Since I’ve been an iPhone iOwner, I’ve realized that anytime updates are involved- whether it’s for the phone or iTunes or just trying to get some more jams on my phone, the process makes you want to commit bloody murder. I’m at the point where I was frustrated because updating my iPhone was taking so long seems like a just cause for murder. It’s definitely a defense Saul Goodman could get behind.
Your honor, of course my client didn’t really want to kill that person. No one in their right mind wants to kill anyone. But you see, my client wasn’t in his right mind. Thanks to the overwhelmingly frustrating act of trying to get his iPhone updated to this new iOS whatever the kids are talking about, my client’s mind was in the furthest possible place from right. It was in a dark, dark place. It was in a place where he wasn’t able to think rationally, where it was removed from logic. And it was in this state, that my client ended up killing that person. Did he mean too? Heck, no. But could he stop himself? Sadly, no. My client is not the one who should be on trial here, your honor. The wait for the new sleek design of iOS7 is what should be on trial.
But I didn’t kill anyone. I killed myself a Mavericks burrito from Surf Taco. That was it. It was delicious.
Instead of doing any killing myself, I used this time to watch other people kill things.
I watched the first two episodes of season three of The Walking Dead.
The Good, the Bad & the Ugly of The Walking Dead: Season Three So Far…
The Good: It’s Killing Time
I lost count of how many zombies and bewildered prison inmates were killed in the first two episodes because I A) ran out of fingers & toes and B) at some point it became akin to white noise. But I’m not complaining. Hell no. After a second season that at times, was as exciting as watching paint dry, I was more than ready to welcome some excitement and action. Our not-so merry band of survivors are on the road, taking down effin’ zombies like gang busters and thankfully, doing more things like killing and acting than standing around, endlessly talking about doing both. Rick, so far, has ditched sermons on the burdens of leadership and is letting his actions speak. Which is good. Because Rick shouldn’t be allowed to say more than twenty words per episode. Twitter rules should apply to him (and probably the majority of the cast.) It was refreshing when the first episode opened in near silence.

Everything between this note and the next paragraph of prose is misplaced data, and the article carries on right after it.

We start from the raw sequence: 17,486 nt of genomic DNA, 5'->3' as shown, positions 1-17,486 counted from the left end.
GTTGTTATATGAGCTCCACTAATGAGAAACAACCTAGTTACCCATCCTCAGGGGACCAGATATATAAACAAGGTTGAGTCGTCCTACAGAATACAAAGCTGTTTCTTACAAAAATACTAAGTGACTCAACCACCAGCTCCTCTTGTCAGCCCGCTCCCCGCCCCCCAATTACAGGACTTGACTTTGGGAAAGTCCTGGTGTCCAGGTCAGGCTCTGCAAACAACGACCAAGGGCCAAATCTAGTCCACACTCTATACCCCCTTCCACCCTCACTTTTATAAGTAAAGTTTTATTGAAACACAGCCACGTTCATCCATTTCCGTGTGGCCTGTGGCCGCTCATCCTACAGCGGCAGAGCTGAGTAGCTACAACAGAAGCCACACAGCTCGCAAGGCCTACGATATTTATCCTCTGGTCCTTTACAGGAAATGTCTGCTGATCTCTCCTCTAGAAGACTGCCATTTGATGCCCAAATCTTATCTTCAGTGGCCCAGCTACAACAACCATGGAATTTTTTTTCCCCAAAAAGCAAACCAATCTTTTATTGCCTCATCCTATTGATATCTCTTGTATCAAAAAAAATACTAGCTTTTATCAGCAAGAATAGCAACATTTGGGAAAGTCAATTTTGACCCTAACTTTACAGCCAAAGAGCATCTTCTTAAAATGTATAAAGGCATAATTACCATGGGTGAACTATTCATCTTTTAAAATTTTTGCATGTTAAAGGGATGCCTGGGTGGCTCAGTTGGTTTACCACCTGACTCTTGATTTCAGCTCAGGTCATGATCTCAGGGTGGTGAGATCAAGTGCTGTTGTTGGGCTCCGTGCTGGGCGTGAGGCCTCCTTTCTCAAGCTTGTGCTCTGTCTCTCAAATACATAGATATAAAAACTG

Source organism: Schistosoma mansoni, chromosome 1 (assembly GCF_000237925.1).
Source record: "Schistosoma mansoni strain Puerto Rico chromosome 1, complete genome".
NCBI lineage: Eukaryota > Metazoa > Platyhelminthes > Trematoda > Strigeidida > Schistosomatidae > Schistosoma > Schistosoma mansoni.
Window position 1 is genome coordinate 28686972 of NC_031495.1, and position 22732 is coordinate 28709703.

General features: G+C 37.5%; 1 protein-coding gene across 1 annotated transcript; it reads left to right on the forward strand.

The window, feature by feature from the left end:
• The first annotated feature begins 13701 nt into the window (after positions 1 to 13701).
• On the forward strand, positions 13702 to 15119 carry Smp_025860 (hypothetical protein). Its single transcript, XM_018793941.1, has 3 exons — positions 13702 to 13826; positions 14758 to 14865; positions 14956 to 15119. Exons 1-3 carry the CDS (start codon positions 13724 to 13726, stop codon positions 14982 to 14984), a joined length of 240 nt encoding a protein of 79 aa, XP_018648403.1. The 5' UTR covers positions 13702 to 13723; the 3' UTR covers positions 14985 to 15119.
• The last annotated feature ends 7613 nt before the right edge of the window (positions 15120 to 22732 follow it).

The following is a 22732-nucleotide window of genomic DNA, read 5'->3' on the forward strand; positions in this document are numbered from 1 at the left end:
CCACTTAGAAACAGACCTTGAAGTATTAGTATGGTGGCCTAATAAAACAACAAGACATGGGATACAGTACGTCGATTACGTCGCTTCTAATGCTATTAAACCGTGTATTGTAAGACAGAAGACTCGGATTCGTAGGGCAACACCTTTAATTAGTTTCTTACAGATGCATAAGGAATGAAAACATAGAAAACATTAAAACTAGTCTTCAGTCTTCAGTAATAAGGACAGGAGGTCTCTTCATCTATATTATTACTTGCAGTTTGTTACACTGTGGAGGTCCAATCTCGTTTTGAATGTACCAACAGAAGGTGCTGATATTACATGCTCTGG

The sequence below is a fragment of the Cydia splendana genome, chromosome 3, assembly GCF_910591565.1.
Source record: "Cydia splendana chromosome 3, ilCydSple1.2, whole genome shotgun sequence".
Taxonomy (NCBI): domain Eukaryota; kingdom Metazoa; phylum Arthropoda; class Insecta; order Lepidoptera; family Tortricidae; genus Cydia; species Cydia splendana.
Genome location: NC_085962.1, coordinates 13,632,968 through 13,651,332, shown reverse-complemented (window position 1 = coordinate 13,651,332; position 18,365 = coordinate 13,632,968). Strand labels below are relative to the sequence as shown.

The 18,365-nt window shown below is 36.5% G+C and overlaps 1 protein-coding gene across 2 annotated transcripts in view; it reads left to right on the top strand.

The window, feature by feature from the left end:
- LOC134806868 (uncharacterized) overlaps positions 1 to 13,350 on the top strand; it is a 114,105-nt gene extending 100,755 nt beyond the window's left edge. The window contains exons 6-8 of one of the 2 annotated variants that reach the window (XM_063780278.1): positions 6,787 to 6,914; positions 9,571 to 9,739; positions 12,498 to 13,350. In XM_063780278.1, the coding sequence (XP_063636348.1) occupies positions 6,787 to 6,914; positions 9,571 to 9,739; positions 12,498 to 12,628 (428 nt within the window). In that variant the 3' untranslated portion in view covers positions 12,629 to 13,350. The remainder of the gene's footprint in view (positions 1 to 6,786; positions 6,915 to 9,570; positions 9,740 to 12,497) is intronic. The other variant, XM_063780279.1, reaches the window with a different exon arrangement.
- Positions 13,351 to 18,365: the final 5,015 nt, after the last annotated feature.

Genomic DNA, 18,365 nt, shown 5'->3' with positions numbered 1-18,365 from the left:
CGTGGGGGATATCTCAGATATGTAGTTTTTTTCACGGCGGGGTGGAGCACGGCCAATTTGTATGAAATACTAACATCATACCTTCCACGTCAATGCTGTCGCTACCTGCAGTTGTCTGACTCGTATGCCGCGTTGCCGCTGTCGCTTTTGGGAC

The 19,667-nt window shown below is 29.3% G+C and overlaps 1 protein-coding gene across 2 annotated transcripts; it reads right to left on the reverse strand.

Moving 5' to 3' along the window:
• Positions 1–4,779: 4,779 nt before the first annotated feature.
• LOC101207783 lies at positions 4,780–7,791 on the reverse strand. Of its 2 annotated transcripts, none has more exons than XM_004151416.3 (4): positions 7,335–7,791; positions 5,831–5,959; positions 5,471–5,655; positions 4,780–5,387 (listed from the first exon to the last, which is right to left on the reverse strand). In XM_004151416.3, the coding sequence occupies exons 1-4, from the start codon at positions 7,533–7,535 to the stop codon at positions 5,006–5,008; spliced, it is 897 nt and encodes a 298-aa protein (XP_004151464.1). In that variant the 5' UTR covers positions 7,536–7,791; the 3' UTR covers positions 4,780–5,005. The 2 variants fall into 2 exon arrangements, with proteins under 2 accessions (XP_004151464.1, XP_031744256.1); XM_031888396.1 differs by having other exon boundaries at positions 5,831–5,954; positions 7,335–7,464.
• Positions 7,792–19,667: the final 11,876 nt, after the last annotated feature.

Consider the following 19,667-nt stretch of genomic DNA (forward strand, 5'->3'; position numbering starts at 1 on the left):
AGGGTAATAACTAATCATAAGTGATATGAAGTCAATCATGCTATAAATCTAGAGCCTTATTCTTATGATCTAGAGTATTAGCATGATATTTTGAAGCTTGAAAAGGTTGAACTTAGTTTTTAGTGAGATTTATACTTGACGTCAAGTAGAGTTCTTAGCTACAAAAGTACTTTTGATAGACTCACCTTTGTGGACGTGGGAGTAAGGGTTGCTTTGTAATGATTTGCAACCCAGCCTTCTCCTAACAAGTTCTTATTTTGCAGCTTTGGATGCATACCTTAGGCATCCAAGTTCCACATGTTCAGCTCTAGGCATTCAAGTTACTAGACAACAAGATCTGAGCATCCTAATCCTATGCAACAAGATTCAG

And speaking of openings, the opening credit sequence has been updated and it’s awesome.
It perfectly captures the creepiness of The Walking Dead. The sense of impending doom is one of the things that makes the show so interesting and I love how that was conveyed in the opening.
The Bad: Emo Glenn is still alive
On a show largely consisting of characters I don’t like, Glenn might have the top spot locked up. Maggie has made him soft and mopey- not that he was all that cool before. But at least before he didn’t walk around look all sensi-sensi. He did things like run around and drive cars fast. Now he’s constantly vacillating between impressing his boo with his manliness and taking care of her.
Glenn, it’s a zombie apocalypse. Maggie is all yours. You do you, son. Grow a pair, please.
I know at least one of the main characters are probably going to die this season. Can the first one be Glenn?
The Ugly: Talking
I’m not a person who seeks out violence in television and movies. Except when I’m watching The Walking Dead. Why? Because I really can’t stand when the characters are talking to each other- especially when it’s just two of them. That’s all season two was (besides boring…hey yo!) – a string of scenes between two characters having dull conversations about the various pickles they found themselves in. If the cast was stronger, if the characters were more interesting then this wouldn’t be a problem. But seeing as how neither is especially true, it’s a bummer. It’s a Glenn, which is the phrase I just came up with for when something is a bummer on The Walking Dead. Anything involving Lori is usually a Glenn. Herschel talking is a Glenn. Scenes of characters coming to terms with the fruitlessness of their situation that last longer than three minutes are a Glenn.
Not a Glenn?
Definitely an interesting twist that the killing of non-zombies seems to now come as easy to Rick as killing zombies does.
Overall I’m looking forward to this season, but The Walking Dead is definitely on relatively thin ice after season two.